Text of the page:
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Malli Iyer was one of the most prolific of writers on the Indian Link team
Pulling up in front of their Castle Hill home, I saw Malli and Mythili standing on the porch, waiting for me. As I got out of the car, Malli walked straight up to his favourite rose bush, and cut a giant red rose.
“For you,” he said, presenting it to me.
It was such a wonderfully warm welcome that I can’t help but smile as I write this.
I had told the Iyers I wouldn’t be staying, and would only see them at the door.
“And this is for you,” I said, handing Malli a package.
He had won second prize in Indian Link’s Think Pink breast cancer fundraiser, and I was delivering.
The prize was one of three pink saris that generous supporters had donated towards a lucky draw for donors.
“I’m not exactly sure Mythili will like the sari,” I had said to Malli on the phone.
“Oh it doesn’t matter,” Malli had responded. “We will both accept your gift graciously.”
Malli had been one of many contributors who had seen our fundraiser exceed the stipulated target. He had himself just recovered from a lymphoma, and was feeling hale and hearty.
Malli, one of the most prolific writers on the Indian Link team, had called in a few months earlier to say he would be out of action for a while, as he would be undergoing treatment for cancer. It was therefore a pleasure to see him that afternoon, looking like he had never been ill at all. With the ever-smiling Mythili beside him, they presented a picture of peace and dignified serenity.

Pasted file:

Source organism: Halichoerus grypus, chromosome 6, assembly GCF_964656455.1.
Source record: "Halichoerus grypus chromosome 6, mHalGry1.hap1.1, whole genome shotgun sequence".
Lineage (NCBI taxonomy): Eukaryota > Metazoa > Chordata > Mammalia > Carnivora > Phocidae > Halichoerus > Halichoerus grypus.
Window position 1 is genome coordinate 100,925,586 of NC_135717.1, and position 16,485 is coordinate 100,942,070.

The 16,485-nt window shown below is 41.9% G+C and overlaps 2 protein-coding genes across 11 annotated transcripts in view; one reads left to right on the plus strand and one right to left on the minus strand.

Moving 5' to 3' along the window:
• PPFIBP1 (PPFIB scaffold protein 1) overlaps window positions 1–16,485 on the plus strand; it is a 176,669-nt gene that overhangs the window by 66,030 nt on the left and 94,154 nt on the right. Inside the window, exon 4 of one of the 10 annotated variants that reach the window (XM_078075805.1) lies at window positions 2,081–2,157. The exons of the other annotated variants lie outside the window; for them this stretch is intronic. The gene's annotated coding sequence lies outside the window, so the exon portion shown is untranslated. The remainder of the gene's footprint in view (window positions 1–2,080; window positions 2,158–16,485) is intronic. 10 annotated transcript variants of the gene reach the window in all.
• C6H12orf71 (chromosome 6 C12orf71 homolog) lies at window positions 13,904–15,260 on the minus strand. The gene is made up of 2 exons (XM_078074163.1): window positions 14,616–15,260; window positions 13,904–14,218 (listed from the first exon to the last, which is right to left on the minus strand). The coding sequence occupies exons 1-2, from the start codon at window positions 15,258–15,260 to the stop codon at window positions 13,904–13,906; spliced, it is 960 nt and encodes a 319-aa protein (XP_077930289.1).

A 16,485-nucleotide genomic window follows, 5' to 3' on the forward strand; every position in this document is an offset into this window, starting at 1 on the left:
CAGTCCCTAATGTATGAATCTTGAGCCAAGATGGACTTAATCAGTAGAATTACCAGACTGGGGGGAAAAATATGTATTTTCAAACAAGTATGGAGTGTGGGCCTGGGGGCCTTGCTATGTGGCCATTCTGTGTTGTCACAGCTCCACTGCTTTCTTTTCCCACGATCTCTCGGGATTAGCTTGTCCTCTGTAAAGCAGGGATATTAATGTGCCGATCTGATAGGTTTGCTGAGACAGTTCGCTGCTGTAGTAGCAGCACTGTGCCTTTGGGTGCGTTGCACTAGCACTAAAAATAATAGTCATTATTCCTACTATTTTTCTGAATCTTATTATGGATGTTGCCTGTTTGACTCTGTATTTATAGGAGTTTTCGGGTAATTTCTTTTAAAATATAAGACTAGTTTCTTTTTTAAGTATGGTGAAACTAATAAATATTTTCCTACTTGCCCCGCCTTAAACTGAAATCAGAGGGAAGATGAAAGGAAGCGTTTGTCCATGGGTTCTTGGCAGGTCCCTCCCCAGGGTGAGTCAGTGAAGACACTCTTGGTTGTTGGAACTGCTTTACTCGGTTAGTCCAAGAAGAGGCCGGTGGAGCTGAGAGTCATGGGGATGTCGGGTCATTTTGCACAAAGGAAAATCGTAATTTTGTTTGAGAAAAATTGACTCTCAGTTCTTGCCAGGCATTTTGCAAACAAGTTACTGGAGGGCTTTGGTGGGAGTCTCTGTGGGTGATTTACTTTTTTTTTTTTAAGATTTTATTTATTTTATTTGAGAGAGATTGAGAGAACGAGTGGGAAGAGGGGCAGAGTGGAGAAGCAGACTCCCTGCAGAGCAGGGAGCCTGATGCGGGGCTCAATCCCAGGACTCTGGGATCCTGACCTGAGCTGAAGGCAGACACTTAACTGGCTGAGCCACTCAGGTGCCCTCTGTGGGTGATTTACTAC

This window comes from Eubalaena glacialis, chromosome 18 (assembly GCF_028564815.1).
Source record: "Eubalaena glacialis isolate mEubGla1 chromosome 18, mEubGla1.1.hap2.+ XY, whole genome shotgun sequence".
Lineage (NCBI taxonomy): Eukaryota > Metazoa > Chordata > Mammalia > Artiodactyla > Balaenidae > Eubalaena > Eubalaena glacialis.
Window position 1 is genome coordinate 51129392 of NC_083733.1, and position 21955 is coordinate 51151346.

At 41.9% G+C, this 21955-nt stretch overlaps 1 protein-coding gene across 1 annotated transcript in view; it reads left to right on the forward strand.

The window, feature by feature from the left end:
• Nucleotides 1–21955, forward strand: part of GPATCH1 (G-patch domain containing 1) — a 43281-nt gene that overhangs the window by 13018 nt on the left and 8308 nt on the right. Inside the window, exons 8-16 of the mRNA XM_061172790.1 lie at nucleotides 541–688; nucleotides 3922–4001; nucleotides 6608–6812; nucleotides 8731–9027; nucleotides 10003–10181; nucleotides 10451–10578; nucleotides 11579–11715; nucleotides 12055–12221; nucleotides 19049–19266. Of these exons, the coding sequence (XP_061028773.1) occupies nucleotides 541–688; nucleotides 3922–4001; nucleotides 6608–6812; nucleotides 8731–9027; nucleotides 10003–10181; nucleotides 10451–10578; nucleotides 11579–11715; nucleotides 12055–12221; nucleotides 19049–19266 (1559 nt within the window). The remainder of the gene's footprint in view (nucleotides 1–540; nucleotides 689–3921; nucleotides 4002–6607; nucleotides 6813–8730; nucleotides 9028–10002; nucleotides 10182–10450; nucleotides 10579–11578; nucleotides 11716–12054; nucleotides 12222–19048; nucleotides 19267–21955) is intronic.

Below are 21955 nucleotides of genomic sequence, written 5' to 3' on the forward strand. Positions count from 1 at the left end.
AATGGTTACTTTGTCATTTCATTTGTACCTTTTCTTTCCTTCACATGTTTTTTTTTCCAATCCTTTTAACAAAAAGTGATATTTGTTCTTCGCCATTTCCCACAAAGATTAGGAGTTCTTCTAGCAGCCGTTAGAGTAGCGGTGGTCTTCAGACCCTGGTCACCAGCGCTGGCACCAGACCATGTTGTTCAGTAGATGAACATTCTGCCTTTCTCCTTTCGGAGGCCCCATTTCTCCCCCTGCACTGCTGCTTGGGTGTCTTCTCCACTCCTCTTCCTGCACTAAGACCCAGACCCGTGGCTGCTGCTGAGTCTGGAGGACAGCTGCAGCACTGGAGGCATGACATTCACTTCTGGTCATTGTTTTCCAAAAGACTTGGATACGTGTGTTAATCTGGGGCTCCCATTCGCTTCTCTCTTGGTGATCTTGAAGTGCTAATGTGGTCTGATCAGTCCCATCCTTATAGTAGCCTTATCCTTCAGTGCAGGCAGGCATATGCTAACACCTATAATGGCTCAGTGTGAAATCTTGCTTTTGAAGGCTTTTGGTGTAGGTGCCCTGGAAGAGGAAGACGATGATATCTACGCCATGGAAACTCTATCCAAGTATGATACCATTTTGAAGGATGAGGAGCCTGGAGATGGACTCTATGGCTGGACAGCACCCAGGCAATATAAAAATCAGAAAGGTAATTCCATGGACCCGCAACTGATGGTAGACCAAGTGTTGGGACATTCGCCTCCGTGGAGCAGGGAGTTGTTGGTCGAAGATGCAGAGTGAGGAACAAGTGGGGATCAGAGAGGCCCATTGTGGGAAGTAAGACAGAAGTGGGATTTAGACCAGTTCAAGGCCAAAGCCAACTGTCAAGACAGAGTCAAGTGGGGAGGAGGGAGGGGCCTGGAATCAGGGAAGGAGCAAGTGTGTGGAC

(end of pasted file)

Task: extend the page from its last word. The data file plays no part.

That was way back in 2008, and we happily welcomed Malli back on to our pages following his full recovery.
This time around, we were not so lucky.
“I won’t be writing anymore,” Malli emailed me this past January.
It was the last time we communicated.
The cancer was now in his lungs, and in his brain.
Malli passed away on 14 March, 2016. He was 67. He leaves behind his wife Mythili and two daughters Mallika and Mohita and their families, including four grandkids.
“He was active and fit,” Mallika recalls. “He had retired only a couple of years ago, and was looking forward to travelling with Mum and pursuing his other passions. He was not ready to sign off yet.”
The Iyer family came to Australia in 1989 from Mumbai. Malli was born in Chennai but grew up in Delhi. A Tamil speaker, he was a linguist of sorts, equally at home with Hindi, Urdu and Punjabi (as you will know if you were on his email list and received his jokes and sher-o-shayari on a regular basis) as he was with Malayalam and Sanskrit.
He was an economist by training but went on to work with British Airways in Mumbai. He then taught himself about the industrial chemical business well enough to be able to train others here in Sydney.
“He did some amazing things in his life,” daughter Mohita recalls fondly. “He travelled widely, and was the only one in our family to have flown on the Concorde from London to NYC and back in a day! He wrote us a postcard on this trip, which we treasure to this day. He was a self-taught connoisseur of Carnatic music, and a keen sports enthusiast who became a certified umpire in Australia after the age of 60!”